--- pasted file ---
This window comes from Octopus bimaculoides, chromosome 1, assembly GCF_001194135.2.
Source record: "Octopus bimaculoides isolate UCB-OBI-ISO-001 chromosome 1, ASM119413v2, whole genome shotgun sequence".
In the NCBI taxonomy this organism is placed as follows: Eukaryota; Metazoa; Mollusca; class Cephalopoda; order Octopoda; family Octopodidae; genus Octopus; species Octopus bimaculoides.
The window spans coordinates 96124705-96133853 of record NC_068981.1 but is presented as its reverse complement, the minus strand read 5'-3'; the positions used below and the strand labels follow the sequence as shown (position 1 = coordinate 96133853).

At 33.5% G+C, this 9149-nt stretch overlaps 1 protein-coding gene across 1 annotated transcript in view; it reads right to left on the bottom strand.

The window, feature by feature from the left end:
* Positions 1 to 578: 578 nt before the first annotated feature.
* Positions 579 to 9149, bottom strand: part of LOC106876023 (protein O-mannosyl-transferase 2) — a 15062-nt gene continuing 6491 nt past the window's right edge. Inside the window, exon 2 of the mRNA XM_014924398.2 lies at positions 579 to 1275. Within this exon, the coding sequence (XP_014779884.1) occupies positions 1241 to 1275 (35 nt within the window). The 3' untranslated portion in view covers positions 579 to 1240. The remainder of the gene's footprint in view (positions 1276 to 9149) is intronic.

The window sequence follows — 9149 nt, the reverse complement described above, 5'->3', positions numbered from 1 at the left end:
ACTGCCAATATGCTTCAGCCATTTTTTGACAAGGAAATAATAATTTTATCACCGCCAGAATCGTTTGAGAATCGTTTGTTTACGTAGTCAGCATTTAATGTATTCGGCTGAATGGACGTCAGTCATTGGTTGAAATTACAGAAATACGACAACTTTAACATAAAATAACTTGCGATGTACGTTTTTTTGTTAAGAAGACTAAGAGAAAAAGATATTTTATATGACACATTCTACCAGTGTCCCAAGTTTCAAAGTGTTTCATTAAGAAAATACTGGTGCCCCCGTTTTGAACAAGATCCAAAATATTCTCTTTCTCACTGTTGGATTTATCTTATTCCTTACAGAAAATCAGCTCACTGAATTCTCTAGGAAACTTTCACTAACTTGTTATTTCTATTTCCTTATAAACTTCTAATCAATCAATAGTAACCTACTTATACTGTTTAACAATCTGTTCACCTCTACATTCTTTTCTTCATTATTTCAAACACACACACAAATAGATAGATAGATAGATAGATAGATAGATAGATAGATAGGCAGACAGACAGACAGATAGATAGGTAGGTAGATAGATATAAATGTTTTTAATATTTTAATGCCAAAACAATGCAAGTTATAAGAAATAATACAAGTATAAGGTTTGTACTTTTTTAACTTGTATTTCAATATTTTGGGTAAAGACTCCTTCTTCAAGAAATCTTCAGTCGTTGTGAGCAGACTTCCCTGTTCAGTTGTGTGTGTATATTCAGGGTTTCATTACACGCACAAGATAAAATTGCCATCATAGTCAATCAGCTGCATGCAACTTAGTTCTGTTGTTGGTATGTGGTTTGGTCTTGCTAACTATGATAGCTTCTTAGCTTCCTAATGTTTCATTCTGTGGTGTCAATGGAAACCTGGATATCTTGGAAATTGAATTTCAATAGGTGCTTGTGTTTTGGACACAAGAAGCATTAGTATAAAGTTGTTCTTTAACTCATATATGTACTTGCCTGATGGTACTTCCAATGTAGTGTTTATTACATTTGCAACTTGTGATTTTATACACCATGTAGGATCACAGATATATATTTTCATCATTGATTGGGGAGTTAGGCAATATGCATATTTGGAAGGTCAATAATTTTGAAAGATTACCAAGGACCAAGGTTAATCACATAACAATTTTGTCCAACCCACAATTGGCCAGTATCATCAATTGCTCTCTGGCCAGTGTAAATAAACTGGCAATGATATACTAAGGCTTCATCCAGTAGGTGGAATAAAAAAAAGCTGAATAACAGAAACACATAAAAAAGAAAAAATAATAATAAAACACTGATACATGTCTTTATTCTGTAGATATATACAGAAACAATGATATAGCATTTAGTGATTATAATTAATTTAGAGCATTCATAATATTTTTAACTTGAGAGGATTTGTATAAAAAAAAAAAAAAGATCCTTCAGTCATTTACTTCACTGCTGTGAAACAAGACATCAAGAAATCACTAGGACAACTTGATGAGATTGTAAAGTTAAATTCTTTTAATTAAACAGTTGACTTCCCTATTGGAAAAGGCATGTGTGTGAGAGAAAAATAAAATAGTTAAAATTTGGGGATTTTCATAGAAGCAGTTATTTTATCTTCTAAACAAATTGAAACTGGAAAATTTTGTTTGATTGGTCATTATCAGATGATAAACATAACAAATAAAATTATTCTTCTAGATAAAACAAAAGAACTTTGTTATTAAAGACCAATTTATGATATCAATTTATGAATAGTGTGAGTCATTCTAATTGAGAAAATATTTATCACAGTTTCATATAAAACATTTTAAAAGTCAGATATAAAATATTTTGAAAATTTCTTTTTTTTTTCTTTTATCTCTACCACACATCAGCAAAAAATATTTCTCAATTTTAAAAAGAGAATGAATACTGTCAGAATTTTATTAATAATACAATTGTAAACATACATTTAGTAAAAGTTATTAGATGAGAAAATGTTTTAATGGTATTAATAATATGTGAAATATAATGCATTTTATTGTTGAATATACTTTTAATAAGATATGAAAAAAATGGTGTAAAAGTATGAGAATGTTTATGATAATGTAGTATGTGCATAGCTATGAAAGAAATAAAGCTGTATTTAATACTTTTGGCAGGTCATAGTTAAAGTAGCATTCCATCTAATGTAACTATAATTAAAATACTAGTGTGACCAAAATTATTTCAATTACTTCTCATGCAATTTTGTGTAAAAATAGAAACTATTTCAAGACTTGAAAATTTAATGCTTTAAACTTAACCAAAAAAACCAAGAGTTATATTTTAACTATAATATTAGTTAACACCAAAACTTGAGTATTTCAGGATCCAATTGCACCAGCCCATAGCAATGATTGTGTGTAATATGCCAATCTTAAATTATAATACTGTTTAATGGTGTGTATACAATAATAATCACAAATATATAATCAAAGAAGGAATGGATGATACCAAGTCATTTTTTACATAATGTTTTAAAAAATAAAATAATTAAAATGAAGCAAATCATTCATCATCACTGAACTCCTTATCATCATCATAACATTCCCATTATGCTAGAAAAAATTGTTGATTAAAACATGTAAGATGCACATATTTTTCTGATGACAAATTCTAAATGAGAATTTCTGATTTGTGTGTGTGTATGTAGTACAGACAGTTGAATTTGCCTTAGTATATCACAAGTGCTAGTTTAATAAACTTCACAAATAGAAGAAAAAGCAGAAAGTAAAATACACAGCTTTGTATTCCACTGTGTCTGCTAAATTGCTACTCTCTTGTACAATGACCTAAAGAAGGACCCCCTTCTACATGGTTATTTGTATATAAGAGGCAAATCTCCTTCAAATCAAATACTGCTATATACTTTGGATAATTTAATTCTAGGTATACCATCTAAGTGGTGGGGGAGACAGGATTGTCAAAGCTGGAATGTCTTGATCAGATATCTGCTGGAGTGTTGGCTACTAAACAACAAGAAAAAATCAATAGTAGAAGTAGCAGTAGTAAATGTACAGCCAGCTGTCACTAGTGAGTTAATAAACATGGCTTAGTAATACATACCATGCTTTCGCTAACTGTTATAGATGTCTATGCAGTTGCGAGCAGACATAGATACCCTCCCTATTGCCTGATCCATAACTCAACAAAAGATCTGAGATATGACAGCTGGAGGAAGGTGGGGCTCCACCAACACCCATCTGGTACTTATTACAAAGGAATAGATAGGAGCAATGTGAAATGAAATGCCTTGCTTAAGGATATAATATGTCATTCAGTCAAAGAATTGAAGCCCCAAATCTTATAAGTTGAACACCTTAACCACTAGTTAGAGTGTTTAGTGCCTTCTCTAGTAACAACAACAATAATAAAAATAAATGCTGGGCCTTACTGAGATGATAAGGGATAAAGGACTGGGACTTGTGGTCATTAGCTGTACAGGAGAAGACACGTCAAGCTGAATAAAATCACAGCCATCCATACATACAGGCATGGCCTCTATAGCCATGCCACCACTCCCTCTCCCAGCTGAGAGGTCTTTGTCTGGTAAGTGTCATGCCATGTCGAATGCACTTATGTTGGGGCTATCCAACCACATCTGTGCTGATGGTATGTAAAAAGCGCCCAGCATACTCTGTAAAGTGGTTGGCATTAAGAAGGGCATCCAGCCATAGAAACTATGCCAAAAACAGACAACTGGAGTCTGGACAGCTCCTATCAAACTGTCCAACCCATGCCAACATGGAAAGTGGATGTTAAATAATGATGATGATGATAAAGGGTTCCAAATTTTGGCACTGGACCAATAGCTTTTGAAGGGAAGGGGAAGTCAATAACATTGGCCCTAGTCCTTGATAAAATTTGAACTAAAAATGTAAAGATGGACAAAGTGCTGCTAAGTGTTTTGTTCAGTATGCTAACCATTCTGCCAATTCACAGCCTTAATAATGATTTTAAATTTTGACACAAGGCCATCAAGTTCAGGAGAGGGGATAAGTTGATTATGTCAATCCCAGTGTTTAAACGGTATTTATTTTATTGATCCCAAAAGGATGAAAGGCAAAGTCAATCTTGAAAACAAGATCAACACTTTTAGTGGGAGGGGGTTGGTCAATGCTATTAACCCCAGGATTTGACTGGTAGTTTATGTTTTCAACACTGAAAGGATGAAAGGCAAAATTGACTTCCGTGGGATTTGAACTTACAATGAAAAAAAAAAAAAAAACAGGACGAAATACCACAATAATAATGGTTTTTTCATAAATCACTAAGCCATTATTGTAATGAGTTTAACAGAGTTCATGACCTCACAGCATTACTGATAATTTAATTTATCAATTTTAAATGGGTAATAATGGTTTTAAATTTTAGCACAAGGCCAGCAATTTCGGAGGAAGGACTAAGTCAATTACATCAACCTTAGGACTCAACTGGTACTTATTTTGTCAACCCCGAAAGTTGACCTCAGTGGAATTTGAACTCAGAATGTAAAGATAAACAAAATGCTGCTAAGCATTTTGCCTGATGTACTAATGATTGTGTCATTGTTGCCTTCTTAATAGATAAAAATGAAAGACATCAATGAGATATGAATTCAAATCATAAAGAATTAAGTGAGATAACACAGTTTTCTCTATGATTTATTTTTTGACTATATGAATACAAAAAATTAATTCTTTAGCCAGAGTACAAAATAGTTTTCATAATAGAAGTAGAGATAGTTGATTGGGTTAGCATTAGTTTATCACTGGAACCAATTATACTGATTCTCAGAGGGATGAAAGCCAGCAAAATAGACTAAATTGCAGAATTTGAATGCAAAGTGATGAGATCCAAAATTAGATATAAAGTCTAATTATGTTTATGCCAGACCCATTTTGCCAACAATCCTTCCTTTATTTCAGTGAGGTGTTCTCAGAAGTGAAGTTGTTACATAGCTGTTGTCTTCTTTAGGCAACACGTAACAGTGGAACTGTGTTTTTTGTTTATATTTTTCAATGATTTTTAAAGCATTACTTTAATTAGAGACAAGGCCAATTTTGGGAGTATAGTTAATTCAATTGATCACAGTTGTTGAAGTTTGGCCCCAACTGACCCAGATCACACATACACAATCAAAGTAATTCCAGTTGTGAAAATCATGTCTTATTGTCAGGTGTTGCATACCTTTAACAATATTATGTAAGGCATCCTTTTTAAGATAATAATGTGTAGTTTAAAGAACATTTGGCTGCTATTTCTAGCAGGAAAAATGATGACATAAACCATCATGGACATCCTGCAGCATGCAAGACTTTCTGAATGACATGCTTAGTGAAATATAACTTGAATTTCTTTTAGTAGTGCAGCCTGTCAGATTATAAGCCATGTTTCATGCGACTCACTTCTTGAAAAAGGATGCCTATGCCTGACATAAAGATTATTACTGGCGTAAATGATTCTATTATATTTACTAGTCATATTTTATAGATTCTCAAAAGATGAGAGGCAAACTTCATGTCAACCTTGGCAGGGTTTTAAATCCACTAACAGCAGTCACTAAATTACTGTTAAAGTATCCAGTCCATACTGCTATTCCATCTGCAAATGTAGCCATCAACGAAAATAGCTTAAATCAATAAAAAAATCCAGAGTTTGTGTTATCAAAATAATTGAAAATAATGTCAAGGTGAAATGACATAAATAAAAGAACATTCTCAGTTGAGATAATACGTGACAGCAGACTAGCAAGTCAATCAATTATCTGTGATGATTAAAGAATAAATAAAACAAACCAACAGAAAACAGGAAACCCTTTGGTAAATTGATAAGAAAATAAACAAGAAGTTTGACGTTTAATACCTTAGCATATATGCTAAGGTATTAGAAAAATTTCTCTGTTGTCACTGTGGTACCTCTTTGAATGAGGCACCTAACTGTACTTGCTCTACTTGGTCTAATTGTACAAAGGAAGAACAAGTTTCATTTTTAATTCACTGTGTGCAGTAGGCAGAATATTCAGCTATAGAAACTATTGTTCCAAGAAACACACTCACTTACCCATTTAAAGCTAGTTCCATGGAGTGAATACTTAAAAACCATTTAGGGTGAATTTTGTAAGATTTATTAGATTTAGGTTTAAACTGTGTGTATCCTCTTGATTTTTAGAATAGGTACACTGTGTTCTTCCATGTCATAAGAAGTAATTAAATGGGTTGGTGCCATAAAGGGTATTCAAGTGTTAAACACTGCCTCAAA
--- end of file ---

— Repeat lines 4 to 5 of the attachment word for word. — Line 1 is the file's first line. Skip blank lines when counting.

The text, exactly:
The window spans coordinates 96124705-96133853 of record NC_068981.1 but is presented as its reverse complement, the minus strand read 5'-3'; the positions used below and the strand labels follow the sequence as shown (position 1 = coordinate 96133853).

At 33.5% G+C, this 9149-nt stretch overlaps 1 protein-coding gene across 1 annotated transcript in view; it reads right to left on the bottom strand.